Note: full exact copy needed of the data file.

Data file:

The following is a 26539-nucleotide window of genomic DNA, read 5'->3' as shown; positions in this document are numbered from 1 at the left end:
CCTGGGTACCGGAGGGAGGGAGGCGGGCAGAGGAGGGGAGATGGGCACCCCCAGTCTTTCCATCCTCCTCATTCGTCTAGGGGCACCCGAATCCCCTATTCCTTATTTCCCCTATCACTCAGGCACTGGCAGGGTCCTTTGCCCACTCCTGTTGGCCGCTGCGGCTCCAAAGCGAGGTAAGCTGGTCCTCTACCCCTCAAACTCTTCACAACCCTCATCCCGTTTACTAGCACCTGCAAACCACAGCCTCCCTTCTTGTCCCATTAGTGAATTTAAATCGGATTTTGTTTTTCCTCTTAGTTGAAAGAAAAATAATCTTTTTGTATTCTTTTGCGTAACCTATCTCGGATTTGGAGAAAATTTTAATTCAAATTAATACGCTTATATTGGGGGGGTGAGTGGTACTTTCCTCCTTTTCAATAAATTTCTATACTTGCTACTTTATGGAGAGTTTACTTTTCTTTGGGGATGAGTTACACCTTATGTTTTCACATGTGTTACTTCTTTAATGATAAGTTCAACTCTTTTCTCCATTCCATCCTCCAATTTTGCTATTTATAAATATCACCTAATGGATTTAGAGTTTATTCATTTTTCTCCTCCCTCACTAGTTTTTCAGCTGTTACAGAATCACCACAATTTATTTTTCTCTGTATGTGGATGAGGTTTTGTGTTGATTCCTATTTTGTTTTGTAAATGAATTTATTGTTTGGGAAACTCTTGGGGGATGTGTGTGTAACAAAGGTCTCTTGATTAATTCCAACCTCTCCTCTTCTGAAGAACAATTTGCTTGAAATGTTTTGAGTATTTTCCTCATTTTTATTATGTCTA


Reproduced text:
The following is a 26539-nucleotide window of genomic DNA, read 5'->3' as shown; positions in this document are numbered from 1 at the left end:
CCTGGGTACCGGAGGGAGGGAGGCGGGCAGAGGAGGGGAGATGGGCACCCCCAGTCTTTCCATCCTCCTCATTCGTCTAGGGGCACCCGAATCCCCTATTCCTTATTTCCCCTATCACTCAGGCACTGGCAGGGTCCTTTGCCCACTCCTGTTGGCCGCTGCGGCTCCAAAGCGAGGTAAGCTGGTCCTCTACCCCTCAAACTCTTCACAACCCTCATCCCGTTTACTAGCACCTGCAAACCACAGCCTCCCTTCTTGTCCCATTAGTGAATTTAAATCGGATTTTGTTTTTCCTCTTAGTTGAAAGAAAAATAATCTTTTTGTATTCTTTTGCGTAACCTATCTCGGATTTGGAGAAAATTTTAATTCAAATTAATACGCTTATATTGGGGGGGTGAGTGGTACTTTCCTCCTTTTCAATAAATTTCTATACTTGCTACTTTATGGAGAGTTTACTTTTCTTTGGGGATGAGTTACACCTTATGTTTTCACATGTGTTACTTCTTTAATGATAAGTTCAACTCTTTTCTCCATTCCATCCTCCAATTTTGCTATTTATAAATATCACCTAATGGATTTAGAGTTTATTCATTTTTCTCCTCCCTCACTAGTTTTTCAGCTGTTACAGAATCACCACAATTTATTTTTCTCTGTATGTGGATGAGGTTTTGTGTTGATTCCTATTTTGTTTTGTAAATGAATTTATTGTTTGGGAAACTCTTGGGGGATGTGTGTGTAACAAAGGTCTCTTGATTAATTCCAACCTCTCCTCTTCTGAAGAACAATTTGCTTGAAATGTTTTGAGTATTTTCCTCATTTTTATTATGTCTA